Audience: Open industry. All apparel and footwear industry professionals, regardless of AAFA membership, are encouraged to participate.
Apparel and footwear companies are under immense pressure to minimize their effects on the environment and to improve the sustainability of their supply chain. Organizations and consumers are demanding increased transparency about where and how products are manufactured, and what ingredients they contain.
Industry programs and organizational stewardship provide companies with guidelines and support the implementation of sustainable chemical management practices. AAFA’s Restricted Substances List provides companies with information related to international regulations and laws that restrict/ban certain chemicals and substances, and the ZDHC (Zero Discharge of Hazardous Chemicals) program is a global cooperation of more than 50 companies that are jointly looking for safe, sustainable chemical management solutions with the goal of complete removal of dangerous chemicals from the textile supply chain. This webinar will discuss the ZDHC program, AAFA’s Restricted Substances List, steps to detox a supply chain, and how to minimize harmful effects to the environment.
Attendees of this webinar will learn:
- The Negative Effects of Poor Chemical Management Practices.
- The ZDHC Road-map: A Comprehensive Approach to Sustainability.
- The Steps to Detox a Supply Chain.
Global Lead for Chemical Management
With over 13 years of regulatory and quality assurance experience, Elisa leads the UL EU team responsible for the procedures and testing protocols for product safety requirements, providing companies updated information to help ensure compliance with the evolving legislations of consumer products. Elisa follows new legislations and standards development at European and National levels, and supports clients with technical issues to help expand their business. As Global Lead for Chemical Management of UL CRS, she is experienced in chemical requirements related to textiles and apparel (REACH, CLP, DETOX Greenpeace Campaign), jewellery and general merchandise.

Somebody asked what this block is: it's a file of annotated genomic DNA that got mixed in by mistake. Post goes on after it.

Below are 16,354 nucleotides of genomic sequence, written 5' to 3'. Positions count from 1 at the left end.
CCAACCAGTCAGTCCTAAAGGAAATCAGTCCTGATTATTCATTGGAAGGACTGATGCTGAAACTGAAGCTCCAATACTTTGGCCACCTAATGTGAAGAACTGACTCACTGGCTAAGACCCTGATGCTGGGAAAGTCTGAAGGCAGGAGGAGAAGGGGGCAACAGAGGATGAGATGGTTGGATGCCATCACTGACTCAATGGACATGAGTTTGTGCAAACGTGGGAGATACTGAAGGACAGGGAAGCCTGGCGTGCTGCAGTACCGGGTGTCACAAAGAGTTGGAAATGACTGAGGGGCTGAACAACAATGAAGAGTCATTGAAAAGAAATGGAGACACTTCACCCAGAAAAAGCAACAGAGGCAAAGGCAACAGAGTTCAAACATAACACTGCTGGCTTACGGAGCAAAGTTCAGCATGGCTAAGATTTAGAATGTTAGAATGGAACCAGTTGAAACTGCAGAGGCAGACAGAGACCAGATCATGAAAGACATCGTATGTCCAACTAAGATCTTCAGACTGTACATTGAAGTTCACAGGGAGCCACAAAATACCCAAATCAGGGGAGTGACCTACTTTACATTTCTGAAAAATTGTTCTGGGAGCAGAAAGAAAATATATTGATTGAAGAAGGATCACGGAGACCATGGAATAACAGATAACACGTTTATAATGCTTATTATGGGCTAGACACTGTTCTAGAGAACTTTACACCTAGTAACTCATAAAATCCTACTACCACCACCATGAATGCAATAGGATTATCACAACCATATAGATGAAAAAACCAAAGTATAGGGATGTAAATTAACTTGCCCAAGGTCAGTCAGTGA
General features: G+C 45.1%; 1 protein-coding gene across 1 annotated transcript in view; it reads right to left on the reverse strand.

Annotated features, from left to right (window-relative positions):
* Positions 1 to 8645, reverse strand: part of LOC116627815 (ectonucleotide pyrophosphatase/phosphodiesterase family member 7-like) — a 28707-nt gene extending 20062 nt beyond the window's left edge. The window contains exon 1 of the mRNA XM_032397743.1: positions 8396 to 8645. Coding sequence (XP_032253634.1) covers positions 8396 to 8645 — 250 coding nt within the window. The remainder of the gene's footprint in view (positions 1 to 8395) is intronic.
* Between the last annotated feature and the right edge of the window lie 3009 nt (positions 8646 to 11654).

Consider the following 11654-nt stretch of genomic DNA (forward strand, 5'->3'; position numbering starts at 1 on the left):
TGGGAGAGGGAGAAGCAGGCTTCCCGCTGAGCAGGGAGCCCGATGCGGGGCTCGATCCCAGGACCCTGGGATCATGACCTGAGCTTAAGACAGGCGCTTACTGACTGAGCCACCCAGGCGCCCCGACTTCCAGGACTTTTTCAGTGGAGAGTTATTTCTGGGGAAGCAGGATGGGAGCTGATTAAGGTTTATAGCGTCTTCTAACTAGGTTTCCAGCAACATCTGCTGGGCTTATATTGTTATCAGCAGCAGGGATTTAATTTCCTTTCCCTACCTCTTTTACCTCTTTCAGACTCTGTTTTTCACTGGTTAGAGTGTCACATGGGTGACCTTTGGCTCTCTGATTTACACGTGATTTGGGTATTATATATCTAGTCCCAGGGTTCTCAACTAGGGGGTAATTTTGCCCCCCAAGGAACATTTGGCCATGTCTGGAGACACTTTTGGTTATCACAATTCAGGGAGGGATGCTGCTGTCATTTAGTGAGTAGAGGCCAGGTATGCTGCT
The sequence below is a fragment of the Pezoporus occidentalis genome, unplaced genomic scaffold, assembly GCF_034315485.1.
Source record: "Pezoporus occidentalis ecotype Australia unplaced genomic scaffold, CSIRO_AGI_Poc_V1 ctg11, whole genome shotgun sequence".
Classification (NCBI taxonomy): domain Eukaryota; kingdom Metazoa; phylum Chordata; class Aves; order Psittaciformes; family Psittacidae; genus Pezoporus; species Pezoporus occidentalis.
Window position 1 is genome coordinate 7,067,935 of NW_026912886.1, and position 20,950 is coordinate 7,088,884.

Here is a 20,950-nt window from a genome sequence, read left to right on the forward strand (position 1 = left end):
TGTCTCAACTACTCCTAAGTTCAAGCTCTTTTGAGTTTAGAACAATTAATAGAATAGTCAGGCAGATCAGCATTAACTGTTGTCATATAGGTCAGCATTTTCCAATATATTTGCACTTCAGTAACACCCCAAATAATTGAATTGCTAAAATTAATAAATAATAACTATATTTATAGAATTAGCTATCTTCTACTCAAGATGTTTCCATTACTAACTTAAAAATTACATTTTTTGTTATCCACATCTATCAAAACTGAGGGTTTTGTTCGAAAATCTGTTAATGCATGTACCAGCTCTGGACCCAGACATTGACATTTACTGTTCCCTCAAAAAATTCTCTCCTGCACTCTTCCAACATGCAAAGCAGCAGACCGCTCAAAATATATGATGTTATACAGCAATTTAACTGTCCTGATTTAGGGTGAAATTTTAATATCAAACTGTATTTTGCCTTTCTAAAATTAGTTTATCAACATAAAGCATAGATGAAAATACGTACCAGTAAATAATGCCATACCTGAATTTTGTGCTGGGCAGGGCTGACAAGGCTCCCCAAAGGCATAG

Zero Discharge of Hazardous Chemicals Programme (ZDHC)
Scott Echols is an expert in sustainable materials and processes for the apparel and footwear industries. He has B.S and M.S. Degrees in chemistry and is working towards an MS degree in Textile Chemistry. He has over 30 years of experience that has ranged from environmental chemistry to textile and footwear product chemistry. He is currently an independent consultant and is the Technical Director for the Zero Discharge of Hazardous Chemicals Programme (ZDHC). Previously, he was part of the Nike Materials Science Innovation group and was the Environmental Manager for C&A Europe. Scott currently serves on the steering committee for the Outdoor Industry Association Chemicals Management Working Group (OIA CMWG) and is on the North Carolina State Textile Engineering, Chemistry and Science (TECS) Scientific Advisory Board (SAB). He is based in Portland, Oregon, USA.
Senior Vice President, Supply Chain
Nate Herman oversees AAFA’s government relations department, managing the association’s lobbying, policy, and regulatory affairs activities. Nate leads AAFA’s corporate social responsibility (CSR) program, formulating and implementing CSR policy and representing AAFA and the industry on CSR issues before governments, NGOs, and other key stakeholders. Nate also leads the association’s work on sustainability, transportation, logistics, and customs issues. In addition, Nate develops all apparel and footwear industry data and statistics as AAFA's resident economist. Prior to joining AAFA, Nate worked for six years at the U.S. Department of Commerce's International Trade Administration assisting U.S. firms in entering the global market. Nate spent the last two years as the Department's industry analyst for the footwear and travel goods industries. Nate received a Masters of Public and International Affairs from the University of Pittsburgh in 1994 and a Bachelor of Arts in International Relations and Economics from the University of Delaware in 1992.